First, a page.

CMS proposes rule to improve prior authorization processes

December 13, 2022

The Centers for Medicare and Medicaid Services (CMS) recently released a proposed rule that would streamline prior authorization processes for certain payors. The proposed rule would require electronic prior authorization processes, shorten the time frames to respond to prior authorization requests, publicly report certain prior authorization metrics and establish policies to make the prior authorization process more efficient and transparent.

These proposed requirements would generally apply to Medicare Advantage organizations, state Medicaid and Children’s Health Insurance Program (CHIP) agencies, Medicaid managed care plans, CHIP managed care entities, and Qualified Health Plan issuers on the federally-facilitated Exchanges. CMS estimates that efficiencies introduced through these policies would save physician practices and hospitals over $15 billion over a 10-year period.

The proposed rule largely aligns with the Improving Seniors’ Timely Access to Care Act (S. 3018/S.R. 3173), legislation that is strongly supported by the California Medical Association and unanimously passed the U.S. House of Representatives in September.

Most notably, the rule and the bill both:

  • Seek to reduce care delays and improve patient outcomes;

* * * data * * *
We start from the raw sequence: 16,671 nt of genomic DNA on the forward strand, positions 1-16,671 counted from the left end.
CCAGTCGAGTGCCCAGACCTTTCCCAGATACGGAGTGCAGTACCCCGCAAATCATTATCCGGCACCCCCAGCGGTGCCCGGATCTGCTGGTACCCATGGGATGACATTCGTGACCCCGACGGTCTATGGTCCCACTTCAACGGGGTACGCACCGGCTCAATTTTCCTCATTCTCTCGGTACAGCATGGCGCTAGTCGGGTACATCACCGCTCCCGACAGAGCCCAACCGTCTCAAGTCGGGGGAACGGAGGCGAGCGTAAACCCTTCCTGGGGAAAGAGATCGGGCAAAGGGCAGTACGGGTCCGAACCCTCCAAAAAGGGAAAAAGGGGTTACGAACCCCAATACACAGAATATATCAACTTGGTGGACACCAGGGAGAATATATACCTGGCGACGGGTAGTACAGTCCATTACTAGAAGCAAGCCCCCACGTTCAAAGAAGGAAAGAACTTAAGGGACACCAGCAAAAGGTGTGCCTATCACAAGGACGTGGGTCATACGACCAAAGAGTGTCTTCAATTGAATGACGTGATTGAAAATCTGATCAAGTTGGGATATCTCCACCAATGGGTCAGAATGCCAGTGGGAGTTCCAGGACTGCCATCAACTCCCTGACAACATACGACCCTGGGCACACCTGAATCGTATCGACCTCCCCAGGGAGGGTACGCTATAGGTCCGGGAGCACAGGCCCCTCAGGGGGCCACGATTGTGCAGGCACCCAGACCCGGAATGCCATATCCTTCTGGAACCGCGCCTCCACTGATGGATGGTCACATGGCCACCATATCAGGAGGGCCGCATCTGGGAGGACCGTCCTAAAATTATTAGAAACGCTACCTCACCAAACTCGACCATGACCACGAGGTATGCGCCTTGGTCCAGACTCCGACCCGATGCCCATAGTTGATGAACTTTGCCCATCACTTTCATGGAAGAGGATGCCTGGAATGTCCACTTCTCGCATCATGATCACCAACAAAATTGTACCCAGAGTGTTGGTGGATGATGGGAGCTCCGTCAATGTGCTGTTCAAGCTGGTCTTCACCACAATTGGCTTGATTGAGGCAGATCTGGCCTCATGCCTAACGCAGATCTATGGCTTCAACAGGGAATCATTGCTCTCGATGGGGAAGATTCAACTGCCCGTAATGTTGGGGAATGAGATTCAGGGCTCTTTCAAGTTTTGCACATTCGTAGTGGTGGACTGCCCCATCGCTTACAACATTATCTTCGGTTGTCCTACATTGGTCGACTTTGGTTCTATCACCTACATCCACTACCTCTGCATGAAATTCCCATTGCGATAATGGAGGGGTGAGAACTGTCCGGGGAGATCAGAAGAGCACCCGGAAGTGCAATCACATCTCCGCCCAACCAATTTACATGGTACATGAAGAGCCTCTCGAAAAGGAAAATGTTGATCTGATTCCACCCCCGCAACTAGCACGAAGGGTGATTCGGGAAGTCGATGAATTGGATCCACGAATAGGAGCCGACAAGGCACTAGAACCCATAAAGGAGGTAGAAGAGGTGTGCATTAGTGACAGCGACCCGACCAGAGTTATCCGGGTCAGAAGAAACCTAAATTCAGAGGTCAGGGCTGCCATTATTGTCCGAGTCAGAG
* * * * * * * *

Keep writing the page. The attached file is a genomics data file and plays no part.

• Aim to advance interoperability and improve prior authorization processes by requiring MA plans to adopt electronic prior authorization (E-PA);
  • Ensure MA plans respond to prior authorization requests within specific timeframes;
  • Require public reporting on the use of prior authorization with specific and detailed transparency on MA prior authorization;
  • Support efforts to waive or modify prior authorization requirements based on provider performance; and
  • Acknowledge that health plans’ proprietary interfaces and web portals through which providers submit their requests remain inefficient and burdensome.

Furthermore, the proposal and the bill also closely align with the stated rationale for improving prior authorization processes. Both the rule and the bill acknowledge that prior authorization:

  • Plays an important role in utilization management, but it can be misused or overused, creating considerable challenges for patients, providers, and payers;
  • Presents a serious health risk for patients when care is delayed;
  • Increases provider and payer burden due to inconsistent payer policies, provider workflow challenges, and unpredictable use of electronic standards; and
  • Contributes to significant provider burnout.

The associated cost estimate of the legislation from the Congressional Budget Office (CBO) was $16 billion. The timely release of this rule will help to reduce the CBO score and help to move the bill through the Senate and signed into law this year. CMA continues to advocate for its final passage.

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